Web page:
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A strain of succulent oranges indigenous to a central Vietnamese province is teetering on the verge of extinction, while local experts and residents are striving to preserve and promote it to the world.

The citrus fruit, called “Doai Commune” oranges, is indigenous to Nghi Loc District, located in the north-central province of Nghe An. The fruits, which typically weigh between 150 and 200 grams each, have a smooth, thin peel and luscious, fragrantly sweet flesh. According to archives kept in Nghi Dien Commune, which the oranges are native to, a French Catholic missionary brought the strain with him when he arrived in the locale around 150 years ago, and grew saplings on the plot where the bishop’s palace was built.To his surprise, the breed thrived well and quickly became popular. However, in recent years, the purebred oranges have faced imminent risk of dying out.

During harvest seasons, the fruits are not available on the local market, as clients make orders at the orchards for VND50,000-80,000 (US$2.3-3.6) apiece, and up to VND100,000 ($4.5) for each at certain times. Other types of oranges are typically priced between VND10,000 ($0.5) and VND20,000 ($0.9) apiece and usually go by the kilogram. Phan Cong Huong, a local grower, divulged that buyers usually insist that they see farm owners or hands picking the fruits from the trees to make sure no oranges of other breeds are mixed into their buys. Most buy the oranges as gifts for their relatives or friends, he added. A retired local official, Huong has devoted all his time to tending to the rare strain since his retirement.

He currently boasts two orchards with 250 purebred trees. With proper care, the trees can each yield 50 to 70 fruits, and sometimes even over 100, Huong added. His crops during last Tet (Lunar New Year), which began in mid-February this year, were worth over VND200 million ($9,011), and he pocketed almost half the amount in profit.

Fading out

According to Nguyen Duc Son, chair of the Nghi Dien Commune People’s Committee, most local households grew “Doai Commune” orange trees back in the 1960s and 1970s. The growing areas have now shrunk to just more than 30 hectares, with thoroughbred trees scattered in only a few orchards, Son noted. Nguyen Duy Hao, another farmer, owns around 70 pedigree trees, with half of them aged over 50 years. The seasoned farmer noted that only the “Doai Commune” oranges grown in Nghi Dien Commune boast premium quality, thanks to the local soil and water. Many have planted seeds or saplings elsewhere, but the fruits cannot compare with those grown in the commune. Hao added he and other farmers adopt manual approaches to keep insects away instead of using insecticides. “My orange crops have allowed all my seven children to pursue higher education, with my second daughter currently studying in the U.S.,” he said. However, purebred oranges face dying out, he noted. One of the reasons is the number of graft branches Hao and other farmers sell each year. He also pointed to infertile soil and inadequate irrigation and drainage systems which have caused fruit-laden orchards to become an increasingly rarer sight. “Without overall planning, my and others’ purebred orange trees would probably be gone,” he lamented. Meanwhile, Son – chair of the Nghi Dien Commune People’s Committee – put the dwindling growing areas down to residents’ living conditions. Many households which owned large growing areas have resorted to felling a large number of trees and dividing the plots among their children to build houses on.  Meanwhile, it takes an exhaustive, large-scale study of the precious orange variety and soil before local authorities can zone the growing areas, Son said. “We have sought help from many places but no one has conducted a thorough study on the variety so far. A few local farmers have entrusted the Vietnam Academy of Agricultural Sciences with conserving the variety’s genes,” the official added. An official of the Nghi Loc District Agriculture Office confirmed toTuoi Tre (Youth) newspaper that no scientific project on the research, conservation or development of the “Doai Commune” orange variety has been conducted so far. Furthermore, the orange is yet to be registered for trademark protection.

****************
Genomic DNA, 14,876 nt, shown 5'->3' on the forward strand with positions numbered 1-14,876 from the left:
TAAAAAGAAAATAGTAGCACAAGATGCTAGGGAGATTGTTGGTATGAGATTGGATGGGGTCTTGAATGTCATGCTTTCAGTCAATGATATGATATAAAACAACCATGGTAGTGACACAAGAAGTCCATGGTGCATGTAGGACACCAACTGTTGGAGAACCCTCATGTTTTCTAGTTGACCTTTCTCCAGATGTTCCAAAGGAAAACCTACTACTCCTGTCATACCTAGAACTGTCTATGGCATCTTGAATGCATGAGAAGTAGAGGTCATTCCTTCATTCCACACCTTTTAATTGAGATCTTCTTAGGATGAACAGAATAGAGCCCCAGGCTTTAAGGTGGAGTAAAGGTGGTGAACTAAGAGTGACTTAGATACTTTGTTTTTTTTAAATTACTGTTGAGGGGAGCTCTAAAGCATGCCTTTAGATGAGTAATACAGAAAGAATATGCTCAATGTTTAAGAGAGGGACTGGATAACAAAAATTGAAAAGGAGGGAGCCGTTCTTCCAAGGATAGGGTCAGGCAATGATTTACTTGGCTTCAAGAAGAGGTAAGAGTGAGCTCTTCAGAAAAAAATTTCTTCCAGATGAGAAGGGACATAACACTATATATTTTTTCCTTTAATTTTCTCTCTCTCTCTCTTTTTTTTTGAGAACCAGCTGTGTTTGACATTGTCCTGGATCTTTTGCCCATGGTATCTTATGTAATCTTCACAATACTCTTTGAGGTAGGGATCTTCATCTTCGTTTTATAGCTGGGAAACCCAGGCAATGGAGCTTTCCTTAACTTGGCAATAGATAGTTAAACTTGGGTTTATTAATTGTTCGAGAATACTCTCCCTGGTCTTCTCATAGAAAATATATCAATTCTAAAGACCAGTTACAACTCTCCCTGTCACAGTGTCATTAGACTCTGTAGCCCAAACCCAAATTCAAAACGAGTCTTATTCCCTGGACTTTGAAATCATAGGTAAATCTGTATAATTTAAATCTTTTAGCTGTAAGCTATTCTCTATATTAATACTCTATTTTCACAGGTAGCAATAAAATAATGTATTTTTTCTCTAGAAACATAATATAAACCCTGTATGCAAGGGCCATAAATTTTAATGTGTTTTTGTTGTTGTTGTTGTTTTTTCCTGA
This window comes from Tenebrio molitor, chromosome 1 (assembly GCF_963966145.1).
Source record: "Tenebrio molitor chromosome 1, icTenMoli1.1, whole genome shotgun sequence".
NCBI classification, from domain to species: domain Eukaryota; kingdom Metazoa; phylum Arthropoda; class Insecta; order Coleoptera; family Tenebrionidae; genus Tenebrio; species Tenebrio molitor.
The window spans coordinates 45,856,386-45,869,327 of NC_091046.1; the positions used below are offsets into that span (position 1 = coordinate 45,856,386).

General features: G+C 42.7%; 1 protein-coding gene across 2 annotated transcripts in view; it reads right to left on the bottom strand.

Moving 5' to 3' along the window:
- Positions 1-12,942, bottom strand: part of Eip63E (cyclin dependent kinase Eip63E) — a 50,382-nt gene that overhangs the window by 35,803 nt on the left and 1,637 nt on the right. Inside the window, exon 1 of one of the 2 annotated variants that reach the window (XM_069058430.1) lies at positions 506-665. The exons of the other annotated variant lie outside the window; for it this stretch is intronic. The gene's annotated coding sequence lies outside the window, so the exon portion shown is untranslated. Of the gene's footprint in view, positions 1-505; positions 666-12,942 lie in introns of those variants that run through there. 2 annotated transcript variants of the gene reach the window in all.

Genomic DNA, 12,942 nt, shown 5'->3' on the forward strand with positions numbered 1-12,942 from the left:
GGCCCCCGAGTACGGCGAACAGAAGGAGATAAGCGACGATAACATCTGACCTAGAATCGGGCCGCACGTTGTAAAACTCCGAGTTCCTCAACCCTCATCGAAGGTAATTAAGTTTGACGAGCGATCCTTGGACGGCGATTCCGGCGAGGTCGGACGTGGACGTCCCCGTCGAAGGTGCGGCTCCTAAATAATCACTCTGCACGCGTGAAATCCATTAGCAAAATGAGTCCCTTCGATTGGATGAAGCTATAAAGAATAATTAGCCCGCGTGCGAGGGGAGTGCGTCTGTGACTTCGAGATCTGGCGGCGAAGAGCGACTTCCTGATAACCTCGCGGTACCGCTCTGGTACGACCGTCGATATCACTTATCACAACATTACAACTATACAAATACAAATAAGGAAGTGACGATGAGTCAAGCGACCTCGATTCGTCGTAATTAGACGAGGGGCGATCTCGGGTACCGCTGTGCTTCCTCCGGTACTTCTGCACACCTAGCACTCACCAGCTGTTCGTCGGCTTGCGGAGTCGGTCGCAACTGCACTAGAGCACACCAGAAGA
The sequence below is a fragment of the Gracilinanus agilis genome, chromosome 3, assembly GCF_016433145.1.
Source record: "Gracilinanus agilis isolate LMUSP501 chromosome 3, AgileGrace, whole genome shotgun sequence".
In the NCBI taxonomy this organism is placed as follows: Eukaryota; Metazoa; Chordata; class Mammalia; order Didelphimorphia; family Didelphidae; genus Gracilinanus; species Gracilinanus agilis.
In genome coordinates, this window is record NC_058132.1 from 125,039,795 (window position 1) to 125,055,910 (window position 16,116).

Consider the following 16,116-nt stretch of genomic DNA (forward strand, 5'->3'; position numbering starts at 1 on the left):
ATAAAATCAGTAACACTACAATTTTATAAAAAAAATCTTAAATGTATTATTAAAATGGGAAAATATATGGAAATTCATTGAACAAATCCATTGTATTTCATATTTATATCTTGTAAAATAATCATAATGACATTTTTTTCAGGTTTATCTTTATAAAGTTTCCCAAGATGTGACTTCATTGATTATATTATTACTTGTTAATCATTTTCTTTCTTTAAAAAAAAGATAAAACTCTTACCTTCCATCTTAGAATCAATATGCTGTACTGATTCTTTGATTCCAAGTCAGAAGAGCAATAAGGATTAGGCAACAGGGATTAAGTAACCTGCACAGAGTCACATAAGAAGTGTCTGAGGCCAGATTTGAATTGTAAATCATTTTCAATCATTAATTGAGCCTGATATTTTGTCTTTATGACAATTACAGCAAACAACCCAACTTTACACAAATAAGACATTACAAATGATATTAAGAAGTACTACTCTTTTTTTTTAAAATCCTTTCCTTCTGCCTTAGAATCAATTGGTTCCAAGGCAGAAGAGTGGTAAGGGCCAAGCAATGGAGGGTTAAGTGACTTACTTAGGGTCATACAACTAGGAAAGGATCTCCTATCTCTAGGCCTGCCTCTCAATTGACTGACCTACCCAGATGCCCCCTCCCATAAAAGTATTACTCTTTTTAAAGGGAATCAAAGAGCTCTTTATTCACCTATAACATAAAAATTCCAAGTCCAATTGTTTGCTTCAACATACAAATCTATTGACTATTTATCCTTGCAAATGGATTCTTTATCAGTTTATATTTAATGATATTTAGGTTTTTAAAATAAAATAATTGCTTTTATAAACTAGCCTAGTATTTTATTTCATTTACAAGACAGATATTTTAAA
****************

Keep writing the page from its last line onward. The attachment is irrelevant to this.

Bids to preserve the oranges

Increasingly concerned over the extinction risk, a number of farmers in Nghi Dien Commune have boldly invested in building farms and orchards so as both to earn profits and preserve the beloved orange variety. Nguyen Quoc Tuan, a Nghi Dien native who was working away from home, recently gave up his good job and set up the “Doai Commune” Orange Revival and Development Center in his hometown. His center and farm are now home to over 2,500 authentic orange trees, with many already yielding crops. Hoang Minh Ngoc, the center manager, told Tuoi Tre that the center also aims to promote the valuable variety to the world. With assistance from the Vietnam Academy of Agricultural Sciences, they grew 12 hectares of oranges in 2009, which have produced two crops to date. Last year’s 10-metric-ton batch was worth over VND1 billion ($45,059), Ngoc added.


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